[REVIEW] End of Month Reviews #45 - September 2007 [spoilers]

Martin Phipps martinphipps2 at yahoo.com
Sun Dec 9 13:36:31 PST 2007

On Dec 9, 10:33 am, Tom Russell <milos_par... at yahoo.com> wrote:
> On Dec 8, 8:37 pm, Martin Phipps <martinphip... at yahoo.com> wrote:
> > In the end, Tom, I think you probably plot your stories out too far in
> > advance and are then forced to have your characters behave a certain
> > way and do certain things in order to advance the plot.
> Yes and no.  Yes, in that I had outlined some basic character points
> to display/evolve, and I had some vague ideas-- prison break!,
> Apelantis!, duel on unicycles!-- and no in that I kinda made up the
> actually nitty-gritty of it as I went along.  Plotting might not be my
> strength.  If anyone out there in RACC-land disagrees, my plots would
> appreciate a better defense than I could provide. :-)

Plotting is probably Dave's strength more than anybody else's, mainly
due to his background in role playing games.  Saxon's strength is in
world building.  Rob's strength is in humour.  I like to think my
strength is in dialogue.  I think that writing dialogue is like
acting: you have to become the character you are acting and even try
acting it out and saying the dialogue out loud (hopefully without
anyone around) so you know the dialogue sounds right.  So basically
all my "stories" are dialogues and, instead of narration, I have
people describing what is happening in front of them, which is not all
that uncommon in fiction if you think about it.  ("Look out!  He's got
a gun!")  My "plots" are, as Saxon once described them "stripped down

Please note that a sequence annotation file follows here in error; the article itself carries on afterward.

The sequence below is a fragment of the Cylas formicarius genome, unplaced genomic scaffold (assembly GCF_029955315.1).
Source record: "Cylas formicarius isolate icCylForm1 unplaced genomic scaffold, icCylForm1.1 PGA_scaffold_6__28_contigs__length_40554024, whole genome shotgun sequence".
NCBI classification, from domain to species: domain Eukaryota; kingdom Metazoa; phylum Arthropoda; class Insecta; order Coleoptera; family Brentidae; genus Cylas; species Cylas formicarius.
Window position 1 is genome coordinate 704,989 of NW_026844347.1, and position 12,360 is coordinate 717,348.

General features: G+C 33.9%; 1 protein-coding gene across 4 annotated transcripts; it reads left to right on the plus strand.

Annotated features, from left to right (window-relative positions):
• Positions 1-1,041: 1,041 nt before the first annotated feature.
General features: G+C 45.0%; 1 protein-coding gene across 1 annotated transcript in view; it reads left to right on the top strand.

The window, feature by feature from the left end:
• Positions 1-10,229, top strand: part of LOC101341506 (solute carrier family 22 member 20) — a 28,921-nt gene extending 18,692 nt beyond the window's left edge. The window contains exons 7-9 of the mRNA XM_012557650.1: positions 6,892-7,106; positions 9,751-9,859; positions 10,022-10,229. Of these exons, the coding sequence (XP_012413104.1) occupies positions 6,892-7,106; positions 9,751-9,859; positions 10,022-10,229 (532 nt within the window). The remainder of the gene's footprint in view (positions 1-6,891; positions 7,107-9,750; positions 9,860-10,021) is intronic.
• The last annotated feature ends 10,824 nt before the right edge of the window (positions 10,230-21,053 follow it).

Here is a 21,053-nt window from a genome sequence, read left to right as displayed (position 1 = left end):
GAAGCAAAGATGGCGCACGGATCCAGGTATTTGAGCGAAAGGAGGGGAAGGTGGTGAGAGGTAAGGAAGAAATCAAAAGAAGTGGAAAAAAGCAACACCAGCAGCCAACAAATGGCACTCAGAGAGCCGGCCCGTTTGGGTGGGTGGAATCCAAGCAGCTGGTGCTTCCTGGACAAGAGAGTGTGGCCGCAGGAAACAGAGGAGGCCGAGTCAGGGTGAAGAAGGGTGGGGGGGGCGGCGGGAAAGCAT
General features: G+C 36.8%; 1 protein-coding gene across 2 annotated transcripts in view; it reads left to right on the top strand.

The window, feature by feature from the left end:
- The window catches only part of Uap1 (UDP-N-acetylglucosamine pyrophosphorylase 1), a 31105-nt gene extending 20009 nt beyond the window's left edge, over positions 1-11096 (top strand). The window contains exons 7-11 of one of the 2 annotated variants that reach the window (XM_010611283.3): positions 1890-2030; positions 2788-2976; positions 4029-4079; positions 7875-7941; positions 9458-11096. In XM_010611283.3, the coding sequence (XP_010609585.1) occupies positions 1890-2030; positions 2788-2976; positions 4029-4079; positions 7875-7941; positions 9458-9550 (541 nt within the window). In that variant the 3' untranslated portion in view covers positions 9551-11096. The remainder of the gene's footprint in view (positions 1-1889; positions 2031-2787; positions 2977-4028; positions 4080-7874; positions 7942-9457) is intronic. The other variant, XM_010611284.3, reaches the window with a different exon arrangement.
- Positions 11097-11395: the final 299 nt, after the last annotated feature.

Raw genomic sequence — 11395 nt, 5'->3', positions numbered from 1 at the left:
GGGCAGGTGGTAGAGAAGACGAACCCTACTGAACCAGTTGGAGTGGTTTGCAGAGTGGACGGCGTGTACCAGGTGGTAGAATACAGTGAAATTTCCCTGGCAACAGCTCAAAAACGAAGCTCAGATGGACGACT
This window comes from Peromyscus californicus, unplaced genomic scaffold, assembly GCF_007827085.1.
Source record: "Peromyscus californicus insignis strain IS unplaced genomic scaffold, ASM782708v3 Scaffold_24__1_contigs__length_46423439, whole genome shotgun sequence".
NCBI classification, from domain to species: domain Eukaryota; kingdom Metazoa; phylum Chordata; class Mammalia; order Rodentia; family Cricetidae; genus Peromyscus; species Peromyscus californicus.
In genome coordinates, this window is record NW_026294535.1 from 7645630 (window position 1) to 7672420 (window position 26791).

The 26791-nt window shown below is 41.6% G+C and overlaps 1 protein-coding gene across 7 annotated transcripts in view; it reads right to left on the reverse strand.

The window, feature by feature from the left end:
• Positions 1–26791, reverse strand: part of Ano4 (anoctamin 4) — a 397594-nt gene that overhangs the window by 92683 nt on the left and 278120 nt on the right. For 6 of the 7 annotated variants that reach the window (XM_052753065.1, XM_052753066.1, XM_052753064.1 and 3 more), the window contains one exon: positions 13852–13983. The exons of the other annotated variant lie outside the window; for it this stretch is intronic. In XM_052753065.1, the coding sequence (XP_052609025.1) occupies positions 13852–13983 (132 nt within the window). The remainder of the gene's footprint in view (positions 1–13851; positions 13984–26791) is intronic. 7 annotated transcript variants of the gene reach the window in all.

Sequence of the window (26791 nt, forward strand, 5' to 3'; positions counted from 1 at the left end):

racing plots" in which we skip quickly from scene to scene and the
dialogue lets people know what just happened: my "plots", essentially,
are excuses for the dialogue; they give the characters reasons to say
what they are saying so that they aren't just sitting around making
jokes and reviewing movies.  You might have noticed thet sometimes I
didn't even bother to come up with a plot. :)

I feel that lately I have been forcing myself to make my stories
longer and to give them a beginning and an end.  I respect the fact
that other people write longer stories and actually go to the trouble
of developing suspense over the course of several issues.  Really.
I've found that when I've tried to force myself to write in a more
pedantic manner that I might please some people and yet I, personally,
agree with Saxon that this then makes my writing "mundane" so I'll
stick to the snappy dialogue thank you very much.  It's the one thing
that I like to think I am good at. :)

As for you, Tom, I suppose your strength is drama, although every once
in a while you cross over into melodrama and it doesn't work.


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